- The first meeting was held on August 30, 1897.
- The record book begins in 1897 in the writing of Harry R. Dow. It was signed by 102 people.
- The Club house was near and built to “The Rye Field”.
- The first golf tournament was held on Saturday, September 24, 1898. There were three other tournaments in 1898.
- The first tennis court was ready in July, 1901.
- The first tennis tournament was held on September 24, 1901.
- The second tennis court was built in the spring of 1902
- By 1902 there were 152 members.
- It became evident that more room was needed so a dining room was added and the kitchen was enlarged.
- On June 6, 1908, there was discussion of extending the Club activities and possibly adding a golf course to be run in connection with the Club.
- “North Andover Country Club Corporation” was formed and a total of $12,200 worth of stock was subscribed.
- On January 16, 1909, it was decided to buy the farm of Eugene P. and Ellen F. Foss, for the purchase price of the land was $10,000
- On Saturday June 19, 1909 the Club was formally reopened to members, and was changed to suit the members needs.
- By July 31, 1909 seven holes of the golf course were ready, as well as shower baths and locker room.
- September, 1909 two tennis courts were also ready.
- Interest was again renewed after World War I, and about $28,000 was subscribed by the Club members.
- In that year the golf course was improved by bunkers and sand traps. Some of the holes were relocated and the redesigned course had a total of 9 holes. Two more tennis courts were built and the Club House repaired.
- George E. Kunhardt remained the President of the Club for twenty five years from 1907-1931.
- In the year of 1931, the United States ran into the Great Depression. A new president of the Club, Richard Russell, took over even though the conditions were not so favorable.
- The membership at this time were considered the most elite and most affluent in the area.
- The membership only consisted of 50 families.
- One family controlled the Gillette Safety Razor Company.
- In the year 1948 the Tyson property from which the Club had leased the land for the 5th green, the 6th and the 7th holes and the 8th tee was sold to the Methodist Church.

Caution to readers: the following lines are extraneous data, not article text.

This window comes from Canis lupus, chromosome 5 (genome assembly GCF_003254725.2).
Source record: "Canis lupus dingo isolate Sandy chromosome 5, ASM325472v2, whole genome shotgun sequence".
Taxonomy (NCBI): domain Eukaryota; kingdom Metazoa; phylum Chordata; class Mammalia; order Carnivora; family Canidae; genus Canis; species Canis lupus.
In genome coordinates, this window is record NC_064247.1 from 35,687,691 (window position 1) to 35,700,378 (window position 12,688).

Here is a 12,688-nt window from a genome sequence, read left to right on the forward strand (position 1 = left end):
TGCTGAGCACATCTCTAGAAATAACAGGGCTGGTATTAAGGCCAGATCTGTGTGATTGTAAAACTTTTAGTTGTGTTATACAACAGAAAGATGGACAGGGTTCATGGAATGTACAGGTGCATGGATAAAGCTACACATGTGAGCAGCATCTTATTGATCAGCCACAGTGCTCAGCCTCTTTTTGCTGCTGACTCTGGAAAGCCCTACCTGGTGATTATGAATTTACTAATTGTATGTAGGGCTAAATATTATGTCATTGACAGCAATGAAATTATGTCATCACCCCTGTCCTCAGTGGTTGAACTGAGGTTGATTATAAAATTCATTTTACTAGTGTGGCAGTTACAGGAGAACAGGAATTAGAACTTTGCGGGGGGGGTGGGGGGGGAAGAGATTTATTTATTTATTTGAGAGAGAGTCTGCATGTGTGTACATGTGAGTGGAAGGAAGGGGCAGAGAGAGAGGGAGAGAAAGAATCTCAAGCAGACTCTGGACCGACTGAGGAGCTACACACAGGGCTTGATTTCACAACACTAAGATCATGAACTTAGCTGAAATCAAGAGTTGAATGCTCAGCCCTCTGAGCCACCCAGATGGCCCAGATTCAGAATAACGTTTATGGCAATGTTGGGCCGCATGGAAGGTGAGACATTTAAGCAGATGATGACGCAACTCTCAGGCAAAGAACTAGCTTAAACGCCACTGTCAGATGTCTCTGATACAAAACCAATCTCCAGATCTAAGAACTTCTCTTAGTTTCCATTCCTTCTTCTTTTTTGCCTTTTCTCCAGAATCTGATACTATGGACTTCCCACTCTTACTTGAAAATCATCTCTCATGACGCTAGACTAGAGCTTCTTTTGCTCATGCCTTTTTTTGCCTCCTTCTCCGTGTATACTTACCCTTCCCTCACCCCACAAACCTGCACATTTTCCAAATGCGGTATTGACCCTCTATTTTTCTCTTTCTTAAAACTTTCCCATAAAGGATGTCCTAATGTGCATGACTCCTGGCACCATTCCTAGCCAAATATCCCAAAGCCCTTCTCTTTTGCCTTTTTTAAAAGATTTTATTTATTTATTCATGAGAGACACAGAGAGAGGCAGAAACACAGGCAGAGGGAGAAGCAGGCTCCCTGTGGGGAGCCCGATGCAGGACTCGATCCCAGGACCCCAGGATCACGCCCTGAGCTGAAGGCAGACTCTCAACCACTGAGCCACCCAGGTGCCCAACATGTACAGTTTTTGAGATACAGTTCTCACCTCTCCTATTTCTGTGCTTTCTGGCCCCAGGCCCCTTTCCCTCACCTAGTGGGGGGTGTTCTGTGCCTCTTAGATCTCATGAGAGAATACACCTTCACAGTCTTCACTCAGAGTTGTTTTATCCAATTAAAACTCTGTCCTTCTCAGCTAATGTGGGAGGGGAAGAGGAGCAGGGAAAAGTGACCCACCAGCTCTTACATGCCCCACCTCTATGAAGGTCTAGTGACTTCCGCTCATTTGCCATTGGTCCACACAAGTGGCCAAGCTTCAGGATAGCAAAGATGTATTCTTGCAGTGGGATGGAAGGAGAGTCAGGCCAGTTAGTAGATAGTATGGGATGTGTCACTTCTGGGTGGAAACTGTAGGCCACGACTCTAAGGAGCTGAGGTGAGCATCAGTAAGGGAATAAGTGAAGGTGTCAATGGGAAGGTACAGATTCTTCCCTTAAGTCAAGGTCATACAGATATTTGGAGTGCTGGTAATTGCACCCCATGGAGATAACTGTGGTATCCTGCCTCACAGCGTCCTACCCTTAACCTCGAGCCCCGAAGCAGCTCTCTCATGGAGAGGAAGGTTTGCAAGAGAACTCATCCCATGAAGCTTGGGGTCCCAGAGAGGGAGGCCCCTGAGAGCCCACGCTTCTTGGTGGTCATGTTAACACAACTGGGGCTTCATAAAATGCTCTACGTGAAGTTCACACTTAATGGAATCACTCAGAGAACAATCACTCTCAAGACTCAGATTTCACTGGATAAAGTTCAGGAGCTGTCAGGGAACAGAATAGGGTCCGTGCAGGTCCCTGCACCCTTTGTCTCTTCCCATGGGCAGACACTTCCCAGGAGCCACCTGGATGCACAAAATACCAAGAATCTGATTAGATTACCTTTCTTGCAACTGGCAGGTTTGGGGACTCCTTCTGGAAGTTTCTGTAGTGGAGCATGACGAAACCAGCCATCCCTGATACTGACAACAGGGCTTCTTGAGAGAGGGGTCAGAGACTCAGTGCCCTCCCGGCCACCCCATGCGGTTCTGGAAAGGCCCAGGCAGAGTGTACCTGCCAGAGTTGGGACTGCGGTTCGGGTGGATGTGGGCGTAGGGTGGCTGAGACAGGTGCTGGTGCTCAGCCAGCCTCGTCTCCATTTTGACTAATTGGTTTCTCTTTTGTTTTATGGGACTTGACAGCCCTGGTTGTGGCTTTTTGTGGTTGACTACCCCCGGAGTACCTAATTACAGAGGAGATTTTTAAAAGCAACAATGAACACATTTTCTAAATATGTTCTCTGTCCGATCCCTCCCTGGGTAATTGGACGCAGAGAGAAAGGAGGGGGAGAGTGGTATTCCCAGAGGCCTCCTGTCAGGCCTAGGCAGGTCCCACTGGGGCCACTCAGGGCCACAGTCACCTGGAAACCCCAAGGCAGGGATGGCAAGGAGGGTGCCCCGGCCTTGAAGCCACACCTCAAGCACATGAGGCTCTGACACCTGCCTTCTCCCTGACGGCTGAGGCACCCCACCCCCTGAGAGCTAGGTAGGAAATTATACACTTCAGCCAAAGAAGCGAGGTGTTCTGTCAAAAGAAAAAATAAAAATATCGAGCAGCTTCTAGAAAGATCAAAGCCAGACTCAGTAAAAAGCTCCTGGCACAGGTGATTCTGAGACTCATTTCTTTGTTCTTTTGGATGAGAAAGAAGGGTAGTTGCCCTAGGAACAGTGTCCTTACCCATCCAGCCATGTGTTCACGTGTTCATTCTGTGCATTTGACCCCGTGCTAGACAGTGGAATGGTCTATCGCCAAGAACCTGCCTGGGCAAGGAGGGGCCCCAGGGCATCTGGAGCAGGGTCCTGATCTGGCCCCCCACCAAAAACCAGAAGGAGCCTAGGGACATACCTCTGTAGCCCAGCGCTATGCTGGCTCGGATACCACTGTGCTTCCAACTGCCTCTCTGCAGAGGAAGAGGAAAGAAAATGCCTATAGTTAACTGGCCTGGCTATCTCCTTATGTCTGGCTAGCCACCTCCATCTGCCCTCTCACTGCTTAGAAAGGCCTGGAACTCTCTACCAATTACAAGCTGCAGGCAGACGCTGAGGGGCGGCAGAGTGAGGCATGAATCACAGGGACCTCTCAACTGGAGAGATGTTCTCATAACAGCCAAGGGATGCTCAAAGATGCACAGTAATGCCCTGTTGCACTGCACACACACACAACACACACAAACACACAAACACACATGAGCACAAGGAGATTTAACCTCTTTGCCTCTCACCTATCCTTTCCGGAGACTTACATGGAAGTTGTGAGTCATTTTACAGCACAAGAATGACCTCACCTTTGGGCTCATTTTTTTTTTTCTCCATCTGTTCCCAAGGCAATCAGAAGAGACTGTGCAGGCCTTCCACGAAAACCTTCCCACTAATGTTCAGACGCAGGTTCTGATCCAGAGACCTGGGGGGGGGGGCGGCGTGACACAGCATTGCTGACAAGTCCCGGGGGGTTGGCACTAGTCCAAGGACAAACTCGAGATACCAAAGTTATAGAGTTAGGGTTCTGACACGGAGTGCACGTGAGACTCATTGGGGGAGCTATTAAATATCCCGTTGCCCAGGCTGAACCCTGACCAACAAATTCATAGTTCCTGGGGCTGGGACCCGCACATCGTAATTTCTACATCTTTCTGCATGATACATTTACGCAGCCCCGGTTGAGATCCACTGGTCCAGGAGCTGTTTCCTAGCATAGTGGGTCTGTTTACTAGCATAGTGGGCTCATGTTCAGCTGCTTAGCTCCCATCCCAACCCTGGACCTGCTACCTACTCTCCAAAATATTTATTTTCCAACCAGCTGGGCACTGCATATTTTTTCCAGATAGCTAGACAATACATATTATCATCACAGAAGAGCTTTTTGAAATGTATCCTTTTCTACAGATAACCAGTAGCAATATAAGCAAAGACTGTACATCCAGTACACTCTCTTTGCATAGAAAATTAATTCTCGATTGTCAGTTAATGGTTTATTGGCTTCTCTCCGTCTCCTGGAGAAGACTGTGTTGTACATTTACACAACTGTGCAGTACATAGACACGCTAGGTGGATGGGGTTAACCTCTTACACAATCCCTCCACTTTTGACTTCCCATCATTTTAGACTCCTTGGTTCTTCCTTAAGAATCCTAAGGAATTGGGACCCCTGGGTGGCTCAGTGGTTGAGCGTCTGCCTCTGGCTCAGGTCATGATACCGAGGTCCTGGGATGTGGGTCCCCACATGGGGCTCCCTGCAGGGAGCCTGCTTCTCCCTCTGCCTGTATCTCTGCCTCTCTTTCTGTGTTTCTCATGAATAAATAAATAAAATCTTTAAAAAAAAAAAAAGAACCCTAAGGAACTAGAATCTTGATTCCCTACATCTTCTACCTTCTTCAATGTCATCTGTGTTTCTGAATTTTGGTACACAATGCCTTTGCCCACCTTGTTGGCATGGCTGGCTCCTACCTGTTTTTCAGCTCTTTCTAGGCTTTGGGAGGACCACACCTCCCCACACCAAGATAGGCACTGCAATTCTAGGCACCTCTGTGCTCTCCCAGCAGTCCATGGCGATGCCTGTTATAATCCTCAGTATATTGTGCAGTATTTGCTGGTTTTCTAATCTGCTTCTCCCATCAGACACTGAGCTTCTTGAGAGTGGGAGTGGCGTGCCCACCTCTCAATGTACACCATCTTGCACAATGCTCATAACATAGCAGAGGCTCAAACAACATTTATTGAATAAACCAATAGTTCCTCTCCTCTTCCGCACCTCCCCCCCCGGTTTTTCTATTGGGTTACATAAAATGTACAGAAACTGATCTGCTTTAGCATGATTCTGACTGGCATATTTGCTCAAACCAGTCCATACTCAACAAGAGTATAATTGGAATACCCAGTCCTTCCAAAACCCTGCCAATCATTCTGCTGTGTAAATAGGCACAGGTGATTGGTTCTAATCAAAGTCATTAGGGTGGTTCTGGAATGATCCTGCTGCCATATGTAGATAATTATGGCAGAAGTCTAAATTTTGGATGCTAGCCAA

- The Club received a gift of additional adjacent land from Francis LeLand and constructed the 4th, 5th, and 6th hole.
- The 5th, 6th, 7th, and 8th tee hole were all rented by the club for a minimal amount on Mr. Tyson’s property. When he died the property went on the market and was offered to the club $45,000.
- The winter of 1948, the Board of Governors voted against the purchase because among the reasons, they felt there were not sufficient young members who had the financial ability or future to carry on what they felt would be a burdensome undertaking.
- Frannie LeLand, donated land on which the 4th, 5th and 6th holes were ultimately built on; the construction cost was over $25,000.
Late 50’s – Early 60’s
- Under the leadership of Fred Worthen, the Governors approved what was then the controversial issuance of a bond with which to build a swimming pool and to move the 9th green to its current location today.
- Throughout this time period the club began to attract younger members, there were many parties and events. The Member-Guest Golf Tournament was the social event of the year.
- Because the Club was attracting younger members Fred Worthen and a few younger members, made a movement to add a swimming pool. They raised enough money and removed the 9th green hole, and installed a pool in its location.
- John Pickering and Lyman Bullard and others thought that paddle tennis would be great idea and a desirable addition. Al Rowland and Phil Allen had built two courts which turned this into a year round club.
1992 - 1993
- September of 1992, the Club experienced a devastating kitchen fire which severely damaged the Club House but fortunately left the Barn unscratched.
- In the fall of 1993 the Clubhouse was rebuilt to a similar farmhouse- style structure with updated and improved facilities.
- Bill Leone had the heavy responsibility of leading the reconstruction of this superb new clubhouse which retains much of the charm of the old, but now gives us a modern clubhouse with every amenity for which any member could desire.
- The third paddle court was added in the late 70’s
- Changes were brought to the Chairmen of the House Committee which expanded the dining room service from casual weekend fare to a high quality dining experience. The Wests, the Sheas, the Barrys, and the Thibeaults, all contributed.